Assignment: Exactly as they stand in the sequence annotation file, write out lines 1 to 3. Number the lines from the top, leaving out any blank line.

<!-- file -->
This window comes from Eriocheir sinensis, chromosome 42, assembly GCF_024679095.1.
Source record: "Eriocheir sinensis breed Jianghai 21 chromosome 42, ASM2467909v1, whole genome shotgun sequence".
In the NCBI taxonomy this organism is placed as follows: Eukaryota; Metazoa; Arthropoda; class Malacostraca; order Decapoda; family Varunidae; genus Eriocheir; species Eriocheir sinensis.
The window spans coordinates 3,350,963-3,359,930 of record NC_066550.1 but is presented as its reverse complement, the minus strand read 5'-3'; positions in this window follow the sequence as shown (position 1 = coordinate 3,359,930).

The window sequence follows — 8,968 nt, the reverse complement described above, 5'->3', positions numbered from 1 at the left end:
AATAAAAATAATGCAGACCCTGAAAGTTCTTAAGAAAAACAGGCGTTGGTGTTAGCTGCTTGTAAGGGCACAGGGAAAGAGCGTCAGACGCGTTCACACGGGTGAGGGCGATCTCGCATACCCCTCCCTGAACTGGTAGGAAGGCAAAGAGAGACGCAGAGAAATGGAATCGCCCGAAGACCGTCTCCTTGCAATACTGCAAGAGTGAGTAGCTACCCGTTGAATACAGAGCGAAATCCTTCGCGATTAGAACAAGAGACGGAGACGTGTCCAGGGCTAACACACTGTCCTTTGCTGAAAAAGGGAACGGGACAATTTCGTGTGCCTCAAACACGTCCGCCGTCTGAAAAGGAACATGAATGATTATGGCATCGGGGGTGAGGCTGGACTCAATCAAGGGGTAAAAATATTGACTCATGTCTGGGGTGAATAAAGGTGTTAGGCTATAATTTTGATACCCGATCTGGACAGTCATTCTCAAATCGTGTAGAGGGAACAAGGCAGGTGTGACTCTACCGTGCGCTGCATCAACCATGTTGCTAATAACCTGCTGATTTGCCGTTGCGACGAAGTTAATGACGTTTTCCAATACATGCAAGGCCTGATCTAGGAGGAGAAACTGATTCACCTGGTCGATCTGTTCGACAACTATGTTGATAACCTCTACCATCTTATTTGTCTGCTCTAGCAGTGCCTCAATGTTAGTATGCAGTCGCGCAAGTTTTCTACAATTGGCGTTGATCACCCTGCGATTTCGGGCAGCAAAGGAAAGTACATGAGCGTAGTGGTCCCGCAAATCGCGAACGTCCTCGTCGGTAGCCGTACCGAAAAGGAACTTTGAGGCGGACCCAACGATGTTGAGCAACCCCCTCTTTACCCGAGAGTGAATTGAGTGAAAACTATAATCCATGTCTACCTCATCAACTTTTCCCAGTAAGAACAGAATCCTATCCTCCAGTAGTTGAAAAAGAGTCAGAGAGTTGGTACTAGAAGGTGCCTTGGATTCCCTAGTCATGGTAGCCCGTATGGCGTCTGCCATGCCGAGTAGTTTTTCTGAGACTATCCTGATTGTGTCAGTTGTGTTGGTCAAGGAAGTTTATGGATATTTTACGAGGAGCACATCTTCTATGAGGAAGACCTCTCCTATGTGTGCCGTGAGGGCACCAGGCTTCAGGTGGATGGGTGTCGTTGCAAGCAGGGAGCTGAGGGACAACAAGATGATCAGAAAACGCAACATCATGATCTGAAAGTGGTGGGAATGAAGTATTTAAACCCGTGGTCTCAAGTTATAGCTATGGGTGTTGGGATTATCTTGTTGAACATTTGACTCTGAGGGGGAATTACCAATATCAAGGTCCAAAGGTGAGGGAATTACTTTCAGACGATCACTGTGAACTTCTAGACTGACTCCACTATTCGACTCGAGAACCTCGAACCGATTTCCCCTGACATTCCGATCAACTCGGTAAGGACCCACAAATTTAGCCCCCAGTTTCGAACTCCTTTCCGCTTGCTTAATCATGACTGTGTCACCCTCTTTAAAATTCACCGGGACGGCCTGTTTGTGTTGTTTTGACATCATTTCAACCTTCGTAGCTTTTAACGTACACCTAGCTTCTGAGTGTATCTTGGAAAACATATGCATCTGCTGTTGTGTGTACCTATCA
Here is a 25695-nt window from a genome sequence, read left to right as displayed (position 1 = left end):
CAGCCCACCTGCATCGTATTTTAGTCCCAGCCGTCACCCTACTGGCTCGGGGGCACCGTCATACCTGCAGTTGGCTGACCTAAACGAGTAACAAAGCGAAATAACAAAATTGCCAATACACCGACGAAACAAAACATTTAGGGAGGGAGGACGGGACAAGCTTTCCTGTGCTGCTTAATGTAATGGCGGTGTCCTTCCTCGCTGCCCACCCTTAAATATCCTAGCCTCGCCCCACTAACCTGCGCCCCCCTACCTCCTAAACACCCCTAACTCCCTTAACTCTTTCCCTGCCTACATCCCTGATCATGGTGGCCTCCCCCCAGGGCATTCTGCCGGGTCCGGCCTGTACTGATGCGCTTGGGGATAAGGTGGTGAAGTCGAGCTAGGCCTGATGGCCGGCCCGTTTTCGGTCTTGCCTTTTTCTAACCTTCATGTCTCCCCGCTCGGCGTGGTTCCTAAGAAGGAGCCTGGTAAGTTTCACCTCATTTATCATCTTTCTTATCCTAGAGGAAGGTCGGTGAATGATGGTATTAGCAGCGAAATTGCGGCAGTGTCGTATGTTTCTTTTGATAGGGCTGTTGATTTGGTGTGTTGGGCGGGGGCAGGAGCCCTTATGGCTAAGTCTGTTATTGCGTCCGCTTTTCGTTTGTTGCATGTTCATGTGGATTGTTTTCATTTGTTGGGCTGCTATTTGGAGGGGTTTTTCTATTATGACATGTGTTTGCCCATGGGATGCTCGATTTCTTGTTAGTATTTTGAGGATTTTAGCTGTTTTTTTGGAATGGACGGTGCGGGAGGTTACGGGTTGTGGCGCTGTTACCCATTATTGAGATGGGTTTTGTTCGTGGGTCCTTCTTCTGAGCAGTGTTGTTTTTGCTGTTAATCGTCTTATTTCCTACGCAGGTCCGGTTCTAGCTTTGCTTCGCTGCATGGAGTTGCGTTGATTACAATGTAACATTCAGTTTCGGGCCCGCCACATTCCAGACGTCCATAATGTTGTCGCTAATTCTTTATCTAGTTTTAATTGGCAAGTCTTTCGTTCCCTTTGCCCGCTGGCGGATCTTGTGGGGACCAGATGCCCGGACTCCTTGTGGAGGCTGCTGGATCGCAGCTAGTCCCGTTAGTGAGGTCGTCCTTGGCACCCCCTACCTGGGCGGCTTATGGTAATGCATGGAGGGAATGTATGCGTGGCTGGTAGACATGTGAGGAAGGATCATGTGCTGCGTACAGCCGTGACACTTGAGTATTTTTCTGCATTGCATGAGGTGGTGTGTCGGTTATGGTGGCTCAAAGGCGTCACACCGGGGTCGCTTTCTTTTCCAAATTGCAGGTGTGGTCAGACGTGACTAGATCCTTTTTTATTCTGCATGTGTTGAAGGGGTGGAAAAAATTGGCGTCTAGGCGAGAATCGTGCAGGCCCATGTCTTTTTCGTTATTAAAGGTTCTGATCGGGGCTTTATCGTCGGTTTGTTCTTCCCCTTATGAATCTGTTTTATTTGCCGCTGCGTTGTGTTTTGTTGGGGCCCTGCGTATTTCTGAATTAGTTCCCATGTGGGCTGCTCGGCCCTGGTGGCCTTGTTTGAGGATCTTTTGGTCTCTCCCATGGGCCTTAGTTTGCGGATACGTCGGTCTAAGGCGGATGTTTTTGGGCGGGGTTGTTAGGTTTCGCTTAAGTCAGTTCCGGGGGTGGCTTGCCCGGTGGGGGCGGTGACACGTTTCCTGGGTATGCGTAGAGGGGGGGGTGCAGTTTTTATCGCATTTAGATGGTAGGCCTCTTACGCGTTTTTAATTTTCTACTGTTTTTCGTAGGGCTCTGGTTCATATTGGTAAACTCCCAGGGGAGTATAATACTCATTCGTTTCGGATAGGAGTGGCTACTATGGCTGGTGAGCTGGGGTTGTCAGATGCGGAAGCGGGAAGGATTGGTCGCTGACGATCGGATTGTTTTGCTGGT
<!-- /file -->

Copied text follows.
This window comes from Eriocheir sinensis, chromosome 42, assembly GCF_024679095.1.
Source record: "Eriocheir sinensis breed Jianghai 21 chromosome 42, ASM2467909v1, whole genome shotgun sequence".
In the NCBI taxonomy this organism is placed as follows: Eukaryota; Metazoa; Arthropoda; class Malacostraca; order Decapoda; family Varunidae; genus Eriocheir; species Eriocheir sinensis.